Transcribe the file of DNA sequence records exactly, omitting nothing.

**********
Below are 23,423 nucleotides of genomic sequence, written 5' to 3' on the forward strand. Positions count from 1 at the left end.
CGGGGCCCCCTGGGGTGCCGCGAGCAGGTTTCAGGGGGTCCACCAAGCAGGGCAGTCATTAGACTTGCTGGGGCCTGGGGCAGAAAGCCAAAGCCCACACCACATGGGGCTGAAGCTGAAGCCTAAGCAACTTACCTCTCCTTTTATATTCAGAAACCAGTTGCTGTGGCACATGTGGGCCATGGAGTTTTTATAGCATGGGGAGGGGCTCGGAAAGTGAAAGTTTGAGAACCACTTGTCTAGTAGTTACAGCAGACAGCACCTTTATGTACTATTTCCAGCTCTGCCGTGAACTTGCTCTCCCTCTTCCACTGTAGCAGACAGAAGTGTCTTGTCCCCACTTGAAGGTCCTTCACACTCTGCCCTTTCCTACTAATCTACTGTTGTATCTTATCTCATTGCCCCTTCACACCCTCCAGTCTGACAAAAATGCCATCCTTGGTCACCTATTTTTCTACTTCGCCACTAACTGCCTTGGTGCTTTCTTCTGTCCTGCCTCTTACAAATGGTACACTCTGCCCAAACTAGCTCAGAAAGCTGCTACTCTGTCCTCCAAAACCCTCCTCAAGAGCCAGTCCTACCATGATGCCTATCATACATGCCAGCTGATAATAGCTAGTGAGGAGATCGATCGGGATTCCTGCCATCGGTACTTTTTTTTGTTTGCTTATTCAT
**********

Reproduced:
Below are 23,423 nucleotides of genomic sequence, written 5' to 3' on the forward strand. Positions count from 1 at the left end.
CGGGGCCCCCTGGGGTGCCGCGAGCAGGTTTCAGGGGGTCCACCAAGCAGGGCAGTCATTAGACTTGCTGGGGCCTGGGGCAGAAAGCCAAAGCCCACACCACATGGGGCTGAAGCTGAAGCCTAAGCAACTTACCTCTCCTTTTATATTCAGAAACCAGTTGCTGTGGCACATGTGGGCCATGGAGTTTTTATAGCATGGGGAGGGGCTCGGAAAGTGAAAGTTTGAGAACCACTTGTCTAGTAGTTACAGCAGACAGCACCTTTATGTACTATTTCCAGCTCTGCCGTGAACTTGCTCTCCCTCTTCCACTGTAGCAGACAGAAGTGTCTTGTCCCCACTTGAAGGTCCTTCACACTCTGCCCTTTCCTACTAATCTACTGTTGTATCTTATCTCATTGCCCCTTCACACCCTCCAGTCTGACAAAAATGCCATCCTTGGTCACCTATTTTTCTACTTCGCCACTAACTGCCTTGGTGCTTTCTTCTGTCCTGCCTCTTACAAATGGTACACTCTGCCCAAACTAGCTCAGAAAGCTGCTACTCTGTCCTCCAAAACCCTCCTCAAGAGCCAGTCCTACCATGATGCCTATCATACATGCCAGCTGATAATAGCTAGTGAGGAGATCGATCGGGATTCCTGCCATCGGTACTTTTTTTTGTTTGCTTATTCAT